3 Ways to Help Children Develop Self-Control

Helping child with self-control
(Last Updated On: August 3, 2017)

Learning self-control is an important part of healthy social and emotional development. Obviously, when kids lose their self-control and start throwing a tantrum in the middle of a crowded store or during a family gathering, it can be immensely frustrating for parents. Fortunately, there are plenty of things that parents and caregivers can do to help kids learn how to manage their emotions and behaviors.

 Set Limits

By setting limits for your children, you help them develop a sense of self-control. Because you will not always be around every minute of every day to set rules and limits for your child, it is important that he learn to set limits for himself.

This process of learning self-regulation actually begins early in infancy as babies begin to learn more about their bodies and gain a sense of self. Even during those earliest months of life, parents can begin laying the foundations for later self-control by setting firm limits and proving explanations. For example, if a baby begins to bite during feedings, this mother might say, “No biting! That hurts mommy.” By offering an explanation, the parent provides a clear reason why such behavior is unacceptable.

Deal With Frustration

Helping kids learn to deal with frustration without lashing out is important. Kids will naturally face many sources of frustration every day, from not getting to have their favorite food for lunch to another child being first on their favorite toy at the playground. The key is to help kids deal with such frustration and look for ways to solve problems without resorting to aggression.

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For example, if your child becomes upset when she does not get to have her favorite chicken nuggets for lunch, give her the option of having that particular food at tomorrow’s meal. However, make it clear that not everything is negotiable. Children should be encouraged to make choices and contribute their opinions, but sometimes parents simply have to say “no.”

Manage Physical Aggression

Physical aggression in response to frustration can be quite common, especially in young children. Toddlers and preschoolers in particular may not have developed the abilities to manage their frustrations in non-physical ways. However, adults need to make it very clear that behaviors such as pushing, hitting, throwing, and biting are absolutely unacceptable.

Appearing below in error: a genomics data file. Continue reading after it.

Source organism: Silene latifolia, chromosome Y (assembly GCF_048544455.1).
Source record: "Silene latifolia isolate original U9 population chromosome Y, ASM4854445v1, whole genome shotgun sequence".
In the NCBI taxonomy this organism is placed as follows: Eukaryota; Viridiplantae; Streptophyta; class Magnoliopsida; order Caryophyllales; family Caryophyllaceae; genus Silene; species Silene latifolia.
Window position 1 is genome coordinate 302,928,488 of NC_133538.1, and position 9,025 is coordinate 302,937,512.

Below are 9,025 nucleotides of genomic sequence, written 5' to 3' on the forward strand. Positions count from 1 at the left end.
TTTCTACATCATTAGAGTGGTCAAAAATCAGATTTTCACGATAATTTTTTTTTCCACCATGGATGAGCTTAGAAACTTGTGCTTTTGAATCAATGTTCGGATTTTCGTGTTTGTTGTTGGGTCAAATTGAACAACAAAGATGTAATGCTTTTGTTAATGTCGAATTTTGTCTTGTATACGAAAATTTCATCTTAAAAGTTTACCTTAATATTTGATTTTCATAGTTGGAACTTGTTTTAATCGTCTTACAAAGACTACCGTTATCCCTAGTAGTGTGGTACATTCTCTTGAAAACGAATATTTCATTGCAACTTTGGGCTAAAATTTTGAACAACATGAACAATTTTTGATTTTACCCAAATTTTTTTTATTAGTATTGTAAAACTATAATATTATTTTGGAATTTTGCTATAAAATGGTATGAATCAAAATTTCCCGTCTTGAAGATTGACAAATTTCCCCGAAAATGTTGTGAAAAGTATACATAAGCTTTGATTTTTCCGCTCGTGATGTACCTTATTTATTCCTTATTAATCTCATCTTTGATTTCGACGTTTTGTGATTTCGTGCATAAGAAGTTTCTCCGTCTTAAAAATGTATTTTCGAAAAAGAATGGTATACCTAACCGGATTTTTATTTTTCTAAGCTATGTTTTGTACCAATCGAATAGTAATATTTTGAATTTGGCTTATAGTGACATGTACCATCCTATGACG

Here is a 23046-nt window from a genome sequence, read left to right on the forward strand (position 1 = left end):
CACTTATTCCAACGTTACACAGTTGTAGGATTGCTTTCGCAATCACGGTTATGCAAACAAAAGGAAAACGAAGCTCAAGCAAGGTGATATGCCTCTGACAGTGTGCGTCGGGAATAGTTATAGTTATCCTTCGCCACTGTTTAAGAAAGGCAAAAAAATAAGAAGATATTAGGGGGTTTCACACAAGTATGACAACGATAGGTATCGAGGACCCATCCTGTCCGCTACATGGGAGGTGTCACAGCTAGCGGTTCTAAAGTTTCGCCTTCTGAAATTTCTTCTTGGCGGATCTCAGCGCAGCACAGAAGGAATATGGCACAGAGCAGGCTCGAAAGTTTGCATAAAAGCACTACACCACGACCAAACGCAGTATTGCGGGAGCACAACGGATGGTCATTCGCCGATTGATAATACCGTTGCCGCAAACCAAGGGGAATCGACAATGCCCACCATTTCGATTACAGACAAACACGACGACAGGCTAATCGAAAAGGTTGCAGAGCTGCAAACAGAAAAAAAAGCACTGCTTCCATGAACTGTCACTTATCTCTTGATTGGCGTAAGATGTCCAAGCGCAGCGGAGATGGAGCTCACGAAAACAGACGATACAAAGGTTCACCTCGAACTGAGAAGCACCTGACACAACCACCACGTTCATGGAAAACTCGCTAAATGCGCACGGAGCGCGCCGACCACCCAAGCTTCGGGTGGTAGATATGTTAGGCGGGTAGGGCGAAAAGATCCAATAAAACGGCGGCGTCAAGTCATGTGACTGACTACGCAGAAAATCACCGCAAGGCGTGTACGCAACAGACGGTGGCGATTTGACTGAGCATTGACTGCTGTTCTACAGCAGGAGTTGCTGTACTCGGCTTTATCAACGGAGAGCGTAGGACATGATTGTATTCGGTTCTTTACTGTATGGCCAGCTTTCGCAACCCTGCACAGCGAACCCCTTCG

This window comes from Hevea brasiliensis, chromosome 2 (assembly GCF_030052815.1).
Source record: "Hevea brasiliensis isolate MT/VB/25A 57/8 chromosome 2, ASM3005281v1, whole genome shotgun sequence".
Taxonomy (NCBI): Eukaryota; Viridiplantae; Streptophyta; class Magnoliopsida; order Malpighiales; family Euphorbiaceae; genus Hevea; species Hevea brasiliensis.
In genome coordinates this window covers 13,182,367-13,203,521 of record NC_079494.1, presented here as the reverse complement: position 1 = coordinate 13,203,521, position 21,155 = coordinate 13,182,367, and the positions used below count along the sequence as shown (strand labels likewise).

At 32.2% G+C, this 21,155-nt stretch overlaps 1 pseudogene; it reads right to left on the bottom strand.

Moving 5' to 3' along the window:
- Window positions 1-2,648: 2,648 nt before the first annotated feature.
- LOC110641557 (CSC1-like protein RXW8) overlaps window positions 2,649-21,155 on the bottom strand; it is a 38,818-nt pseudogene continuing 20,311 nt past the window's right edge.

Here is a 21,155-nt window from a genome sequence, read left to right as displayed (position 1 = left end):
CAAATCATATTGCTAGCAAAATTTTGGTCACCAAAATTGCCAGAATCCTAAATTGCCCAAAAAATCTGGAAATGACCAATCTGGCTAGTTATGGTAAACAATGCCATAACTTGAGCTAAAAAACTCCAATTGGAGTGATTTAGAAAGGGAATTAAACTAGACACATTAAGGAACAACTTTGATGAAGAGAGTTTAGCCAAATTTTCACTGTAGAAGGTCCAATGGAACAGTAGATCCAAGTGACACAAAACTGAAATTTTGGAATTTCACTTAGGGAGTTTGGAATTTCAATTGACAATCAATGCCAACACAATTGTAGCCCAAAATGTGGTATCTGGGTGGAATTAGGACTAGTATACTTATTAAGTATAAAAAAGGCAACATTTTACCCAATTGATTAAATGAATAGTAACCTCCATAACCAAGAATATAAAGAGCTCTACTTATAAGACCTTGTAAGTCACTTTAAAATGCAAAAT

When such behaviors occur, there are actions you can take to turn the situation into a period of learning:

  • Immediately tell your child to stop the behavior and give clear directions of what you expect her to do next.
  • If necessary, physically remove the child from the situation by having her follow you into another room.
  • Once she has started to calm down, discuss her feelings. Remember to talk about how her actions may have made other children feel.
  • Ask her if she feels ready to return to the earlier activity.
  • Help her go back to the previous activity, encouraging her to respond more appropriately this time.
  • If the aggressive behavior reoccurs, remove her from the situation once again.
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Sending kids to “time out” is a common way of dealing with misbehavior. While it can be quite effective at helping the child calm down and regulate her feelings, you should avoid sending your child to another room to sit alone. By placing a child in time out in a separate room, the child may begin to feel even more upset or may even feel abandoned.

Instead, sit the child in an area of the same room as the parent, teacher, or caregiver. Giving her some time to calm down and gain self-control in the presence of an adult can help her regulate her emotions without adding addition anxiety to the situation.

1 Comment

  1. Hi Kendra,

    I’m not sure if you’re still checking these posts for comments, but I am very interested in your work, as it may be very applicable to adult behavior as well. Drop me a note if you have a chance.

    Thanks,

    Adam

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